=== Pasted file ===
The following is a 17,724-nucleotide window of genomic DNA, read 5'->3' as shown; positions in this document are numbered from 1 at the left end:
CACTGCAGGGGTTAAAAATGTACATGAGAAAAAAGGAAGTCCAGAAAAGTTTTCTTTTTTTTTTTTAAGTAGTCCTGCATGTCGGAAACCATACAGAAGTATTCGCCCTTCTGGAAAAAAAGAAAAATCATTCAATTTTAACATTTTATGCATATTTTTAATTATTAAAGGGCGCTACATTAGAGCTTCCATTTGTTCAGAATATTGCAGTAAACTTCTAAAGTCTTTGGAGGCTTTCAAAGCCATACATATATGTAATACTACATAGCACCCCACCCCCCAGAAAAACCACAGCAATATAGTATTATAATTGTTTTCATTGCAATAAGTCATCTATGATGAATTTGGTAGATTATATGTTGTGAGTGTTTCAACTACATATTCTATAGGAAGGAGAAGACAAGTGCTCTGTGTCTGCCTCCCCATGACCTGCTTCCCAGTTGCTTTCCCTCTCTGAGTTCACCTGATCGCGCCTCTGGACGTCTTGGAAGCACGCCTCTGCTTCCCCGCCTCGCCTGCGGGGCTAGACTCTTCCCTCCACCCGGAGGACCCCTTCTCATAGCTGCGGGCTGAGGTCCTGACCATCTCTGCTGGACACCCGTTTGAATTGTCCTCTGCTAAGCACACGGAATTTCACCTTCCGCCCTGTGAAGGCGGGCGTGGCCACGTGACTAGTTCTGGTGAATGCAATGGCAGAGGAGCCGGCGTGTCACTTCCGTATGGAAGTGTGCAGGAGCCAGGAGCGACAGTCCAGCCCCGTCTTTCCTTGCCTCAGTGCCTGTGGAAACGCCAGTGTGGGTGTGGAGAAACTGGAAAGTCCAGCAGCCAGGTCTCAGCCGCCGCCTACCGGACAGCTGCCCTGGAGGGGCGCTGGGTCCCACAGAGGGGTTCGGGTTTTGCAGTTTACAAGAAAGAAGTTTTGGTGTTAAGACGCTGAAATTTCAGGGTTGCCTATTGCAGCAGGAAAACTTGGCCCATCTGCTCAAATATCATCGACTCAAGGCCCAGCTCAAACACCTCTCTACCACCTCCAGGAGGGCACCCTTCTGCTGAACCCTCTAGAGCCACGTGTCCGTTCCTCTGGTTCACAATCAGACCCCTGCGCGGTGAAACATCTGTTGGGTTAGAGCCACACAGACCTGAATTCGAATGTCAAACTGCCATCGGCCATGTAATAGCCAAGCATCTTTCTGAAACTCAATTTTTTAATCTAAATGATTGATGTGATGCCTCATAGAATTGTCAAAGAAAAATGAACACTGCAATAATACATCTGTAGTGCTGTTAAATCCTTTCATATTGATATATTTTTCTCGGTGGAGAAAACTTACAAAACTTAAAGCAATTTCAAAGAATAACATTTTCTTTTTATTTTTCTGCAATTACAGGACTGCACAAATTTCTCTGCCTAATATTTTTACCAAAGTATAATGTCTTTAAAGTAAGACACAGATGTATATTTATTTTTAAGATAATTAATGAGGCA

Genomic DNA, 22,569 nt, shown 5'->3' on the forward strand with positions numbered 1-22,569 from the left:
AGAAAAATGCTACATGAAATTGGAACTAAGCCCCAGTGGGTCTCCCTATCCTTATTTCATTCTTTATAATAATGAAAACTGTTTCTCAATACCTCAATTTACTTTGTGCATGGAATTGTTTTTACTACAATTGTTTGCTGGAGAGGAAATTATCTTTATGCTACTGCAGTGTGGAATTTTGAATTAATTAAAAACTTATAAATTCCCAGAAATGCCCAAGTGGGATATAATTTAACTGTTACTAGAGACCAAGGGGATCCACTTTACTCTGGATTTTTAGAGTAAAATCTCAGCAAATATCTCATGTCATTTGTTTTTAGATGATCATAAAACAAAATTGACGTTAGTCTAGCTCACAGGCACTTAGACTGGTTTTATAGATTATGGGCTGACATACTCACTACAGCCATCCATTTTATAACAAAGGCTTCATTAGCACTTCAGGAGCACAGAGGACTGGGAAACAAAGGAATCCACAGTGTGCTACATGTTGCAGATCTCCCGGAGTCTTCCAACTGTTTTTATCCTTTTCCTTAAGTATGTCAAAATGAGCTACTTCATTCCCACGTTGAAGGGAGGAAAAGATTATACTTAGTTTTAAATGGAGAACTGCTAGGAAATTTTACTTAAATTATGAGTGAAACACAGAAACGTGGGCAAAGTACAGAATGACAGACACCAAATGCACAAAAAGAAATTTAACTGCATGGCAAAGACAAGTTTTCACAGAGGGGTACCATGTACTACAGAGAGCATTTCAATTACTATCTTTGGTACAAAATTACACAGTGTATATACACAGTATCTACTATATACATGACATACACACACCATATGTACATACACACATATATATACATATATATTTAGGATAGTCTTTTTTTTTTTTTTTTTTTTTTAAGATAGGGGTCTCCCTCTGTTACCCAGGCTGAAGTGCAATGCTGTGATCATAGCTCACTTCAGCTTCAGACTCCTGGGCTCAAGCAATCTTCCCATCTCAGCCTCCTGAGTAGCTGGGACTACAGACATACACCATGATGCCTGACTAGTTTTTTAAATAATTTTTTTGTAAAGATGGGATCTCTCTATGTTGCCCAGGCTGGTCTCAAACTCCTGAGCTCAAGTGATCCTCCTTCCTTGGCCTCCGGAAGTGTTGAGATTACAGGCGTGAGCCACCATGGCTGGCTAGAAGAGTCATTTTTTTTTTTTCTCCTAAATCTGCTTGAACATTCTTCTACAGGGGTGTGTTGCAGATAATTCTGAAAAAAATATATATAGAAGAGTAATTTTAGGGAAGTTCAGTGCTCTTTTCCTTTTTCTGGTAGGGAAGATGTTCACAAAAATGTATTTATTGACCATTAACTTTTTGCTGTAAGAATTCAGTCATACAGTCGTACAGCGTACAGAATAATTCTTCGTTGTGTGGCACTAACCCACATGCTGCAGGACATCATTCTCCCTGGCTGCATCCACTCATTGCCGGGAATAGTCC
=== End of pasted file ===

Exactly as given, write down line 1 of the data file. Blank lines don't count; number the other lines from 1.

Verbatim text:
The following is a 17,724-nucleotide window of genomic DNA, read 5'->3' as shown; positions in this document are numbered from 1 at the left end: